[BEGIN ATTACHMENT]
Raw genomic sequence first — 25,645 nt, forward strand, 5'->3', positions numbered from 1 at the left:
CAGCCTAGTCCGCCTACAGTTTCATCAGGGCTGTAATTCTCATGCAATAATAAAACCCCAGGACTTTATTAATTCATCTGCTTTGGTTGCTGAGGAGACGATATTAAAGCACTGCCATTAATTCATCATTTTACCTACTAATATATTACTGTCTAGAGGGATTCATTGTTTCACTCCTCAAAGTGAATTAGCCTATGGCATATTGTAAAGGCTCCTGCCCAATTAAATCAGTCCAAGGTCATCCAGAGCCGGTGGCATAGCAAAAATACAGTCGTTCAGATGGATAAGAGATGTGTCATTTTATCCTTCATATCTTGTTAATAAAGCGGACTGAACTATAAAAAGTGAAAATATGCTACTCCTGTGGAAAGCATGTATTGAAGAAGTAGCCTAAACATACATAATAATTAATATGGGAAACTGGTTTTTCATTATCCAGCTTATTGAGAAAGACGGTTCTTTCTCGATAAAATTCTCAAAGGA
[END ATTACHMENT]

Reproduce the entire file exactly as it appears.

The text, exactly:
Raw genomic sequence first — 25,645 nt, forward strand, 5'->3', positions numbered from 1 at the left:
CAGCCTAGTCCGCCTACAGTTTCATCAGGGCTGTAATTCTCATGCAATAATAAAACCCCAGGACTTTATTAATTCATCTGCTTTGGTTGCTGAGGAGACGATATTAAAGCACTGCCATTAATTCATCATTTTACCTACTAATATATTACTGTCTAGAGGGATTCATTGTTTCACTCCTCAAAGTGAATTAGCCTATGGCATATTGTAAAGGCTCCTGCCCAATTAAATCAGTCCAAGGTCATCCAGAGCCGGTGGCATAGCAAAAATACAGTCGTTCAGATGGATAAGAGATGTGTCATTTTATCCTTCATATCTTGTTAATAAAGCGGACTGAACTATAAAAAGTGAAAATATGCTACTCCTGTGGAAAGCATGTATTGAAGAAGTAGCCTAAACATACATAATAATTAATATGGGAAACTGGTTTTTCATTATCCAGCTTATTGAGAAAGACGGTTCTTTCTCGATAAAATTCTCAAAGGA